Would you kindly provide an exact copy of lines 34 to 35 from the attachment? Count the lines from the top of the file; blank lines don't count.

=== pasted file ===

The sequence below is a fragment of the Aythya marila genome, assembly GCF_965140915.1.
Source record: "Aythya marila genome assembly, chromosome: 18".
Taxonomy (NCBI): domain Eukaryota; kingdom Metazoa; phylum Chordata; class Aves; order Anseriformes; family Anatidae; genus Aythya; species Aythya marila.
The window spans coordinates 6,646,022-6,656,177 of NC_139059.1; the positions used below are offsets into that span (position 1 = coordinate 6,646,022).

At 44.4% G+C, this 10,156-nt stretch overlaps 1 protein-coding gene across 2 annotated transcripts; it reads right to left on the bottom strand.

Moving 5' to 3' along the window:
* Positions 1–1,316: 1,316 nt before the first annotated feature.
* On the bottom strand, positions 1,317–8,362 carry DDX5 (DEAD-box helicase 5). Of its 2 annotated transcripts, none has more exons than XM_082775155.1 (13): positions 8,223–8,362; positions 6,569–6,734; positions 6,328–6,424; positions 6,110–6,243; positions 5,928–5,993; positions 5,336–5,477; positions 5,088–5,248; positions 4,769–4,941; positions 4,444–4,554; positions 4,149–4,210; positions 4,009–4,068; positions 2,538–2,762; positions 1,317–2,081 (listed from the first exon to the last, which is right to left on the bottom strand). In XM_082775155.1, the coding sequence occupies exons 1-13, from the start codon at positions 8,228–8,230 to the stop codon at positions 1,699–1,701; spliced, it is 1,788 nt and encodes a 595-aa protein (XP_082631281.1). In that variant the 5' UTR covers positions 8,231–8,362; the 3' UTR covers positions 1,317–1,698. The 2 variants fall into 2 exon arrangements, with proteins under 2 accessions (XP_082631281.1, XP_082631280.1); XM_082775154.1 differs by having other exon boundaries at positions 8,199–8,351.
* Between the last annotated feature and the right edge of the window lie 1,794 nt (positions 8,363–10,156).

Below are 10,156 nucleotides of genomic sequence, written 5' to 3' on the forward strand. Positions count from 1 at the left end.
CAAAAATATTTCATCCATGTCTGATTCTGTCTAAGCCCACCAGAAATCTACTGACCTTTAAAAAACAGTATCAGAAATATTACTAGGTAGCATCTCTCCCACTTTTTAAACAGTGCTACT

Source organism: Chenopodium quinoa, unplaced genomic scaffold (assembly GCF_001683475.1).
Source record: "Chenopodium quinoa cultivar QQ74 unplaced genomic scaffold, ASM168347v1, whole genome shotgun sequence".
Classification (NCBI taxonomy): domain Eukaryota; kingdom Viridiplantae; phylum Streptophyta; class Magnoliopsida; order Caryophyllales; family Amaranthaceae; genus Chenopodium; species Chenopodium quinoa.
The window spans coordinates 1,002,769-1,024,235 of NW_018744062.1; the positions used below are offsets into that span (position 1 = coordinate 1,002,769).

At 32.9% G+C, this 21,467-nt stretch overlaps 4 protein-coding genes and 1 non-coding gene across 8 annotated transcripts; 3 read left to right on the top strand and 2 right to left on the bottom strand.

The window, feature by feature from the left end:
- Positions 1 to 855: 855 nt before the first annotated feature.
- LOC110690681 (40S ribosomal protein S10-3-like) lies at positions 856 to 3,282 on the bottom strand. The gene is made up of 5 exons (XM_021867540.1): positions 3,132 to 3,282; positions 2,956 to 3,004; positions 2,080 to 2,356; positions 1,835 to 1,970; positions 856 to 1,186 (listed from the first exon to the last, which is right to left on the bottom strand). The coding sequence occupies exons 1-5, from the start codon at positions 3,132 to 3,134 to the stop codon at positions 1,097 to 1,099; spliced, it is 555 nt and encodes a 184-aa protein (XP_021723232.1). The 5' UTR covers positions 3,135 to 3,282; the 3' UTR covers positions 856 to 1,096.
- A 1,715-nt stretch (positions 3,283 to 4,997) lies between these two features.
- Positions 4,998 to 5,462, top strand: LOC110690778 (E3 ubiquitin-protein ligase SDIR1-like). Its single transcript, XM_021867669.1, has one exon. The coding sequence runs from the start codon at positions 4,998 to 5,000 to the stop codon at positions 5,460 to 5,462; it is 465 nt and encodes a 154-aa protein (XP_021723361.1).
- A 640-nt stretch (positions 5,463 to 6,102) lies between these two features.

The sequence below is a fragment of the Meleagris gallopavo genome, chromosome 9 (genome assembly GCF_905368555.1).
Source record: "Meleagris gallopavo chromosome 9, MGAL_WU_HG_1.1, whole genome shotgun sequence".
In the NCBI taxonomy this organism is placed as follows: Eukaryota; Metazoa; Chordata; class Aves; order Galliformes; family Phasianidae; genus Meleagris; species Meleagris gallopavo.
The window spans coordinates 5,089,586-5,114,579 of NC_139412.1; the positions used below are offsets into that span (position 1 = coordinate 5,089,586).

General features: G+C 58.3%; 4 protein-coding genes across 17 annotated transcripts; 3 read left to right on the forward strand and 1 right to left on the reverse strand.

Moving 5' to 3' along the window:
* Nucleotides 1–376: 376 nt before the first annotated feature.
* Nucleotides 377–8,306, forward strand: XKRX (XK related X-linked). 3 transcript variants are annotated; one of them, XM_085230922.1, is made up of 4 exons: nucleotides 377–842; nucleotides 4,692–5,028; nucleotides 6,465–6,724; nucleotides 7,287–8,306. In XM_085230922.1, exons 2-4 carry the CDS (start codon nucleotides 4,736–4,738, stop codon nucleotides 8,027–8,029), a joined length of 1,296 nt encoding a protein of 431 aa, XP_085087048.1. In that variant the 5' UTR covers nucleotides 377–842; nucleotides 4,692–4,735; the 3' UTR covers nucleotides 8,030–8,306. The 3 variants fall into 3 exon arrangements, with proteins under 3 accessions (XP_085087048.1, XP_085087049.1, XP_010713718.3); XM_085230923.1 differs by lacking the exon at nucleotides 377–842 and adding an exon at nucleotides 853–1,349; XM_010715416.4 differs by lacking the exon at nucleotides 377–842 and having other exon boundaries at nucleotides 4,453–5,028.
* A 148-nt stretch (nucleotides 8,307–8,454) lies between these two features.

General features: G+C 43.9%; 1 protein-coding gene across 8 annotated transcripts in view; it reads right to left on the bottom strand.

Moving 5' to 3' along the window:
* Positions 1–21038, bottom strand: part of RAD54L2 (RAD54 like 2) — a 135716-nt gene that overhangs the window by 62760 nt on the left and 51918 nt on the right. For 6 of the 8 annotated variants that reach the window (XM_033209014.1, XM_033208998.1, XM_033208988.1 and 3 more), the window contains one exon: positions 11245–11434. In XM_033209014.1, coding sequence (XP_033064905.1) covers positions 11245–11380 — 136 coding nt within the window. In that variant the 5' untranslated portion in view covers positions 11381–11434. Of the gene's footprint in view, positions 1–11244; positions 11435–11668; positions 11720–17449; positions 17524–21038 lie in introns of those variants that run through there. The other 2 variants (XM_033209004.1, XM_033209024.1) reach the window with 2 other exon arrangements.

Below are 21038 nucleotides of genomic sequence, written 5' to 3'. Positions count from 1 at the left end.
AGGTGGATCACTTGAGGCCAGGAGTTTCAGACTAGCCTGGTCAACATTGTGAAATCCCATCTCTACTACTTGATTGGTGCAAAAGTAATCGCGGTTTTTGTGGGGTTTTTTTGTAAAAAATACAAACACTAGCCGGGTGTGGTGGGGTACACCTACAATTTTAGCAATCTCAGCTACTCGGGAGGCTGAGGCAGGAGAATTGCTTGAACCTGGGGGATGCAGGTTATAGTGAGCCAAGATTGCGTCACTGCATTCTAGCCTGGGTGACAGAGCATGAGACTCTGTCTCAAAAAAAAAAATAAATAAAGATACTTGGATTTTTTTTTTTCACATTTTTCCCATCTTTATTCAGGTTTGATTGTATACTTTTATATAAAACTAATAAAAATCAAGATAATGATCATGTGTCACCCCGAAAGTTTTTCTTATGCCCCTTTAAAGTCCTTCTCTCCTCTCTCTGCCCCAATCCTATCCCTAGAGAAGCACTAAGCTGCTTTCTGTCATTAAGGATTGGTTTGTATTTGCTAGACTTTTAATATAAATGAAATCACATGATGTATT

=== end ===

* Positions 1–21038, bottom strand: part of RAD54L2 (RAD54 like 2) — a 135716-nt gene that overhangs the window by 62760 nt on the left and 51918 nt on the right. For 6 of the 8 annotated variants that reach the window (XM_033209014.1, XM_033208998.1, XM_033208988.1 and 3 more), the window contains one exon: positions 11245–11434. In XM_033209014.1, coding sequence (XP_033064905.1) covers positions 11245–11380 — 136 coding nt within the window. In that variant the 5' untranslated portion in view covers positions 11381–11434. Of the gene's footprint in view, positions 1–11244; positions 11435–11668; positions 11720–17449; positions 17524–21038 lie in introns of those variants that run through there. The other 2 variants (XM_033209004.1, XM_033209024.1) reach the window with 2 other exon arrangements.

Below are 21038 nucleotides of genomic sequence, written 5' to 3'. Positions count from 1 at the left end.